It is no secret: lack of time is a main cause of stress in the workplace.
We addressed this in our recent Top Tips for Time Management article. One of the methods we included was deep work, ‘the superpower of the 21st century’. But what does this mean, how is it done and what are the benefits?
These three concepts have been developed by two different people, but they are intrinsically linked. Cal Newport explores the concepts of shallow work and deep work in his book Deep Work: Rules for Focused Success in a Distracted World, and James Clear discusses the concept of half-work on his website.
Have you found yourself suddenly looking at your phone when you’re in the middle of a task for no important reason? Or idly checking your emails whilst on a call? Or trying to do too many tasks at a time?
This is half-work, and we probably do this more than we’d like to admit. It refers to when we are working but aren’t fully focused on the task at hand – an approach which prevents us from accomplishing what we need in a timely manner and one which has an enormous effect on the quality of work.
Shallow work refers to all the tasks that we can do whilst being distracted, such as responding to emails or going to meetings. These tasks are easy to replicate and don’t add much new value. A lot of our days are filled with these tasks, and though they project a fantastic image of busyness they actually prevent us starting and completing heavy-duty tasks, which require time, concentration and thought.
Deep work, on the other hand, is a skill. It is the ability to concentrate and focus on a challenging task without distraction. It’s a type of intense concentration. It pushes your cognitive capabilities to the limit and produces high-quality work that is hard to replicate. But in a world and work culture that is demanding more and more of our concentration and time, it is a skill that is increasingly rare. But one that can bring about many benefits, especially to our time management.
Whereas half-work results in us taking twice as long to do half a job and shallow work distracts us from the more meaningful work, deep work allows us to be more productive and achieve more in less time.
Deep works requires an increased focus, which will help produce quality work. But this needs to be learnt, and like learning anything, you get better with practice. Eventually, through continuous practice, you will be able to carry out deep work from one hour to numerous hours at a time.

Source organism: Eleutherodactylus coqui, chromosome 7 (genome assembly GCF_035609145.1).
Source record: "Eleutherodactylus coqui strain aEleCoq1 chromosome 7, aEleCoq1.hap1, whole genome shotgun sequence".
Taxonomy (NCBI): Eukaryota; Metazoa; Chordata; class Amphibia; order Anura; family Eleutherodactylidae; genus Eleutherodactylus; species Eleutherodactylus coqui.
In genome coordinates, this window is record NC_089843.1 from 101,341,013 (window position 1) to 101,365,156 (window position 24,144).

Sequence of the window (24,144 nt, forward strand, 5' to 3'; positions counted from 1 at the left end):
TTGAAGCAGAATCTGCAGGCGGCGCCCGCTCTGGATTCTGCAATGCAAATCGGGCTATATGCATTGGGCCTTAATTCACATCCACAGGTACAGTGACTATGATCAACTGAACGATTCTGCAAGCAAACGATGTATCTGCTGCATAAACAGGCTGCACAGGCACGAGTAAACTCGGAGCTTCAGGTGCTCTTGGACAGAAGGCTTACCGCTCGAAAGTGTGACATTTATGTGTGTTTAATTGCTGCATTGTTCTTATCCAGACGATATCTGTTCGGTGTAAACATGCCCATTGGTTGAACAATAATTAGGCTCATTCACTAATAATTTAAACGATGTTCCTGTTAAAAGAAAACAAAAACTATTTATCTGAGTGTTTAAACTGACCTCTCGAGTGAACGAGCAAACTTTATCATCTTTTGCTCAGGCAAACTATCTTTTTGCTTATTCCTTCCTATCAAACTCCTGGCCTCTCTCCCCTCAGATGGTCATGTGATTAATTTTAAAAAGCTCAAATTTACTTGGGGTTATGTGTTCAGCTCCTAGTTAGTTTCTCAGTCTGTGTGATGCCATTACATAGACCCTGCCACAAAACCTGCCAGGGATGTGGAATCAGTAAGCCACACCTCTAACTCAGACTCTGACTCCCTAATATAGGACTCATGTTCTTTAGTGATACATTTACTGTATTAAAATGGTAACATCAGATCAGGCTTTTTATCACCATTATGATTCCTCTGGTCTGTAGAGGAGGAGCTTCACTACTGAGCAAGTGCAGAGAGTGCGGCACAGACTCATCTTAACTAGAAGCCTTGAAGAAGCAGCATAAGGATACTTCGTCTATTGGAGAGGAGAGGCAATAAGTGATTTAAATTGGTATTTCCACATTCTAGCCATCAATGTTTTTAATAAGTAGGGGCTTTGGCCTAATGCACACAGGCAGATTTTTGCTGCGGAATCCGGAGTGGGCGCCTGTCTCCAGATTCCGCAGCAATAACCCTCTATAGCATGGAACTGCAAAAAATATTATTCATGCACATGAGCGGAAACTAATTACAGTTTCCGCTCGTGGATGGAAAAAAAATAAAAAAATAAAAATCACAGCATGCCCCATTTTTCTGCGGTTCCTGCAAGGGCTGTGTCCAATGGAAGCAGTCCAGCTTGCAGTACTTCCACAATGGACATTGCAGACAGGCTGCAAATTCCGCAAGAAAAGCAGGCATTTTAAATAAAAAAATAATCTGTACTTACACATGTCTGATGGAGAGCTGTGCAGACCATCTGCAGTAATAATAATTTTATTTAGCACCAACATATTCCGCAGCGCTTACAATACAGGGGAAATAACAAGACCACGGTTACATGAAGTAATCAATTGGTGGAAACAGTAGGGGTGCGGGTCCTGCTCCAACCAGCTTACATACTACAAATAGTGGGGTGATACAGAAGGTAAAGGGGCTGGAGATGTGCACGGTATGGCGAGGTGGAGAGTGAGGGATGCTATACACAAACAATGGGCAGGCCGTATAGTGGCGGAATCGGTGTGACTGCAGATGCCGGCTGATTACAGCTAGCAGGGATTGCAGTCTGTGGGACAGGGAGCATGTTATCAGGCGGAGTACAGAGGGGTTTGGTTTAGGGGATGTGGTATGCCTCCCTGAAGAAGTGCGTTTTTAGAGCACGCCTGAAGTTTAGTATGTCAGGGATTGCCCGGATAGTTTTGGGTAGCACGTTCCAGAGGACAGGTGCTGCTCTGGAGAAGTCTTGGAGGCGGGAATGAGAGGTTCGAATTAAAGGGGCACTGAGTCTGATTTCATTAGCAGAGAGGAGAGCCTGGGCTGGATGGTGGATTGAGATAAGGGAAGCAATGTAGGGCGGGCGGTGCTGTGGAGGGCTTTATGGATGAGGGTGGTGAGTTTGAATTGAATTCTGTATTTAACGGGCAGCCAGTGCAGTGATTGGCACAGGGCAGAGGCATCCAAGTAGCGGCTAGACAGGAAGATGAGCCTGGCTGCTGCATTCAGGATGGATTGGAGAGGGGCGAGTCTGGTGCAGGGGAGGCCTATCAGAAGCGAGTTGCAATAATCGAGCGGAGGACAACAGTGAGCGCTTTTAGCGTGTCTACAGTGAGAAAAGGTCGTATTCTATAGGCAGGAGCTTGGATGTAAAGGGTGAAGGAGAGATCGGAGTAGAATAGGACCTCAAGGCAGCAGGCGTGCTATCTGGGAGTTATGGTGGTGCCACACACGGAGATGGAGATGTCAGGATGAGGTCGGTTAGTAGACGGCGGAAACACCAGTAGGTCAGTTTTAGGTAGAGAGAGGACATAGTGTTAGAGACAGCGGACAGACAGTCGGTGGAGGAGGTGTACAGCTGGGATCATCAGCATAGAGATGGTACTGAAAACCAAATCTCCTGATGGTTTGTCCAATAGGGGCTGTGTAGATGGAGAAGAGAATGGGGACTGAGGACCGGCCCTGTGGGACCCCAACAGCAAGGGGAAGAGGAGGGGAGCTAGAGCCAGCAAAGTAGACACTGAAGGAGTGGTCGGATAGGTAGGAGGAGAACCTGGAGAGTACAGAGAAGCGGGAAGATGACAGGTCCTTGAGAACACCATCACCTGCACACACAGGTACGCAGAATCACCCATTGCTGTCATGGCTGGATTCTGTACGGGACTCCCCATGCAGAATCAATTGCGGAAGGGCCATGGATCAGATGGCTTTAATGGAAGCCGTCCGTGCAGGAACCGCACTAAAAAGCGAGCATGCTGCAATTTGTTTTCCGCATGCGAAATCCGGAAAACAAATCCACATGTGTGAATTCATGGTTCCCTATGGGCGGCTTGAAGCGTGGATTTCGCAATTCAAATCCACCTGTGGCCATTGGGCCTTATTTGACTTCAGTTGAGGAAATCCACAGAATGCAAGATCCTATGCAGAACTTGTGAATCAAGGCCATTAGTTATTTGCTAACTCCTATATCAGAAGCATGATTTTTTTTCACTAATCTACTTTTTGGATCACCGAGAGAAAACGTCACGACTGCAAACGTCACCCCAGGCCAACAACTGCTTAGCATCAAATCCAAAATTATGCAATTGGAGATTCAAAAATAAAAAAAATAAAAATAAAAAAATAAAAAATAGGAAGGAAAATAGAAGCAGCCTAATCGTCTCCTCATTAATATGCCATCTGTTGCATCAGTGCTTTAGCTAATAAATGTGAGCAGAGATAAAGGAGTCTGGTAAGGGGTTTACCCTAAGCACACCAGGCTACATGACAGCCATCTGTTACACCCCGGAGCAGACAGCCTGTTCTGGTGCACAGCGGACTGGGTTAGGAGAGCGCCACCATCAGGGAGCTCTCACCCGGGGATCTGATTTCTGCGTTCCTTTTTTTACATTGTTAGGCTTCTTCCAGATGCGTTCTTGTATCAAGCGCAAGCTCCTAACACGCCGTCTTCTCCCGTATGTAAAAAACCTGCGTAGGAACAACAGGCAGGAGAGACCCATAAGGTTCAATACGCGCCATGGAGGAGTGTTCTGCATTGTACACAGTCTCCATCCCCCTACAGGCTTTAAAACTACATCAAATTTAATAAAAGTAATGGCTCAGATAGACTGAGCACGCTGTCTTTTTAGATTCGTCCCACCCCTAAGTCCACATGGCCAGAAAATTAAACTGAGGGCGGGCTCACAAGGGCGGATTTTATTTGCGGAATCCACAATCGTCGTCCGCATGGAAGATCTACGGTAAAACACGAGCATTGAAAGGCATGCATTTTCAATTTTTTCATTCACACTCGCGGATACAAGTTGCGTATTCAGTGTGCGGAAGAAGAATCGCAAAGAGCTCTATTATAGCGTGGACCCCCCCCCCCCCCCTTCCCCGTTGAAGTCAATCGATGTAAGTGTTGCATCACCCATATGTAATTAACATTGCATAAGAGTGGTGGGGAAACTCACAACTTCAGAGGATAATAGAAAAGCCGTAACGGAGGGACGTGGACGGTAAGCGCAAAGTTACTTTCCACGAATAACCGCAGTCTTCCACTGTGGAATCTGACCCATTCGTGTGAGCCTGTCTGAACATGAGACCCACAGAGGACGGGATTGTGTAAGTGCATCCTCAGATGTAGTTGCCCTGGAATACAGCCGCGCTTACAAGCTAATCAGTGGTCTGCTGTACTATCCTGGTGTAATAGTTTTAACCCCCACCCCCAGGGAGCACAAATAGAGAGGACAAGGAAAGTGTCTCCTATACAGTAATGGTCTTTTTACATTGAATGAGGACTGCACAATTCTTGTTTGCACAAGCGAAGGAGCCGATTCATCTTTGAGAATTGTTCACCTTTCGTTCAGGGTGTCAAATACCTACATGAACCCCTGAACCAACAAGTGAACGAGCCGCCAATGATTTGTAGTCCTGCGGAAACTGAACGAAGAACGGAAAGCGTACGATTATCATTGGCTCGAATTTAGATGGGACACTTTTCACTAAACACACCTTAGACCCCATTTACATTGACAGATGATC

Deep work makes a space for creativity without any distractions, which provides a welcome sense of peace. By completing a job to a high quality, we also feel a sense of fulfilment we wouldn’t have otherwise. We know we’ve done our best and put ourselves into the task completely, so we can embrace a deserved guilt-free break.
It also helps personal development. It allows you to develop more challenging skills, which put you in a better position career-wise.
As we’ve said, deep work is a type of intense concentration, yet concentration is something we don’t have much of any more. So how do we achieve this?
Technological developments are affecting our concentration levels, so it is important to remove these distractions. Every time you shift focus from one task to another, even if it is just a quick glance (i.e. checking a text message, or an email), you lose cognitive focus for a significant amount of time. When you return back to your original task your mind is still recovering from the loss of focus (and is probably still on the distraction, especially if it is one you couldn’t complete) and your productivity is decreased. Newport explains this effect as ‘attention residue’. The answer is to make sure you focus on one task at a time and remove these distractions.
How to remove distractions:
You need time and space to carry out deep work, and a schedule is key to this. Schedules will vary from person to person depending on their work. You may be the type who can plan a few consecutive days of deep work, or you may be the type has to fit in sessions of deep work here and there, alternating those between more menial tasks. As with any new skill, though, willpower needs to be applied, so whatever your schedule is, you need to be disciplined and stick to it. You’ll be amazed at what you can achieve in this time.
Shallow work often can’t be avoided, but there is a way you can get control of it. As part of your schedule, plan time in specifically to deal with those tasks, therefore freeing yourself for the deep work.
The tasks that require deep work will be difficult ones. They will stretch, challenge and frustrate you. It’s during these tasks where you will feel bored, when your mind will be screaming to be distracted. Embrace this. It’s by working through this sense of boredom that we allow ourselves to carry out deep work successfully. That’s why the practice is needed. We aren’t used to sitting with these uncomfortable feelings, but as you do, you will start to see what you can achieve, and that sense of achievement will be incredibly rewarding.
Deep work isn’t an easy state to get into, you can’t just switch it on and off like a light. You need to ease your mind into it and get rid of any distracting thoughts. People have different methods of achieving this – Charles Darwin would walk laps around his grounds before embarking on writing his books; Cal Newport himself would always take time to set his desk up before starting his work, and others meditate. It doesn’t matter what ritual you have, just aim to get into the right mindset.
Mental health is something we take seriously at Virtual College. We have created various useful resources, courses and helpful tools which will benefit the mental health and wellbeing of you and your staff. If you are considering developing mental health training for your staff, contact us on 01943 605976 or email us at firstname.lastname@example.org to discuss how we can support your training needs.